Concentration of health care providers: does it contribute to integration of service delivery?
Authors Sheiman I, Shevsky V
Received 19 February 2019
Accepted for publication 19 June 2019
Published 7 August 2019 Volume 2019:12 Pages 153—166
Checked for plagiarism Yes
Review by Single anonymous peer review
Peer reviewer comments 2
Editor who approved publication: Dr Kent Rondeau
I Sheiman, V Shevsky
Department of State and Municipal Administration, The National Research University Higher School of Economics, Moscow, Russia
Background: The concentration of health care providers is a growing process in many countries, including Russia. There is a general expectation that larger medical entities can better promote the process of service integration.
Purpose: This paper explores the impact of health provider concentration on service delivery integration through the indicators of teamwork, coordination and continuity of care in outpatient and inpatient medical facilities. These developments in Russia are compared with international experience.
Methods: National and international literature on health services concentration and integration is reviewed; statistical analysis is based on Russian national data, WHO and OECD databases; a sociological survey of Russian physicians and interviews with managers of medical facilities are used to evaluate the value of integration.
Results: The review of international trends indicates a growing process of mergers to form large hospital and physician-hospital systems, particularly in the USA. Enhanced clinical and administrative integration is usually seen as the logical outcome of concentration. However, growing international empirical estimates demonstrate a controversial impact of concentration on quality of medical care, unit cost (per patient) and integration of care. In Russia, the establishment of consolidated health systems is coupled with an increase in the average size of hospitals, while the number of free-standing providers has substantially decreased. The effect of concentration in the country is also controversial. There is some evidence of its positive impact on restructuring service delivery and the accessibility to some services, but the surveys of physicians don’t demonstrate improvement in the organization of service delivery, nor closer links between providers. Surveys of providers don’t provide evidence of teamwork, coordination and continuity of care in consolidated settings.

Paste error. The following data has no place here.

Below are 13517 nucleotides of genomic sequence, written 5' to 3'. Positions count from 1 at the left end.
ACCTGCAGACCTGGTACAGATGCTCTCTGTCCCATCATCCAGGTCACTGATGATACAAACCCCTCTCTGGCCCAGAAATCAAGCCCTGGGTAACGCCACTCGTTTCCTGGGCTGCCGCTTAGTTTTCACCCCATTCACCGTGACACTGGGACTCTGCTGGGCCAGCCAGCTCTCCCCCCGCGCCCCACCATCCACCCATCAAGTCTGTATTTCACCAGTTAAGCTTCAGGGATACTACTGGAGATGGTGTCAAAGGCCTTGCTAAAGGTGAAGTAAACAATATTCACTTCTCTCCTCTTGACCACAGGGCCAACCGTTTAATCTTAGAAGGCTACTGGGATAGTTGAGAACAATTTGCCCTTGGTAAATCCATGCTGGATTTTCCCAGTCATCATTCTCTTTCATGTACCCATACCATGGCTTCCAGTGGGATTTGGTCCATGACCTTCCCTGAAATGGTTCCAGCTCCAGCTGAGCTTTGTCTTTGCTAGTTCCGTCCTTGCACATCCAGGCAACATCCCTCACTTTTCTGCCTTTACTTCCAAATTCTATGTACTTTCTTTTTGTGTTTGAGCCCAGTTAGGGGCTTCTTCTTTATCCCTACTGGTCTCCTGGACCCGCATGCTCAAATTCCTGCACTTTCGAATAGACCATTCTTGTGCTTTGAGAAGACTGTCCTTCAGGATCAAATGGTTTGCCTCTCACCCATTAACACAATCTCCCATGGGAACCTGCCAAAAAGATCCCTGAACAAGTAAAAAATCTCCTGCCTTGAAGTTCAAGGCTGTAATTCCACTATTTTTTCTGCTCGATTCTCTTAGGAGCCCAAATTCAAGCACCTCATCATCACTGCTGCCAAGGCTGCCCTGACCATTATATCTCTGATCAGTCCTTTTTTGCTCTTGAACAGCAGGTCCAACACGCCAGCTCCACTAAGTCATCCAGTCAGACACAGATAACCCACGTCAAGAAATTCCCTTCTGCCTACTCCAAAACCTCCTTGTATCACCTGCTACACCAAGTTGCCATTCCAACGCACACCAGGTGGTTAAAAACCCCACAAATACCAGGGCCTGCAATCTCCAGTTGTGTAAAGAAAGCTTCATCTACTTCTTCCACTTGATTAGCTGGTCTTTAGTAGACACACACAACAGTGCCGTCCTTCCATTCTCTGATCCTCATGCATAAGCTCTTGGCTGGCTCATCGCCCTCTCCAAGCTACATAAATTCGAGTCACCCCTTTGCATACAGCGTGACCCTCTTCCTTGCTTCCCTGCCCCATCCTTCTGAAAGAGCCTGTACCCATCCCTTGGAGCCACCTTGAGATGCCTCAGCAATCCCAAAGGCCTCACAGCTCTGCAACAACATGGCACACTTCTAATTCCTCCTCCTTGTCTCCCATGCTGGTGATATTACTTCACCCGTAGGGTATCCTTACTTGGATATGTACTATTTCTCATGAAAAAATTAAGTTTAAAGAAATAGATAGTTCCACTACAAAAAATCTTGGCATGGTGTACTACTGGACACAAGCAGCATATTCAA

Conclusion: There are many deeply rooted barriers to integration in Russia, of which the most important is the lack of clear objectives of providers mergers. The major lesson learnt is that in the country with limited financial resources, decisions on provider concentration should be carefully justified with the focus on the specific integrative activities. National health policy for integration should be a major pre-condition for the positive impact of concentration on integration.
Keywords: concentration of health providers, integration of service delivery, Russian health care, teamwork, coordination of care, continuity of care
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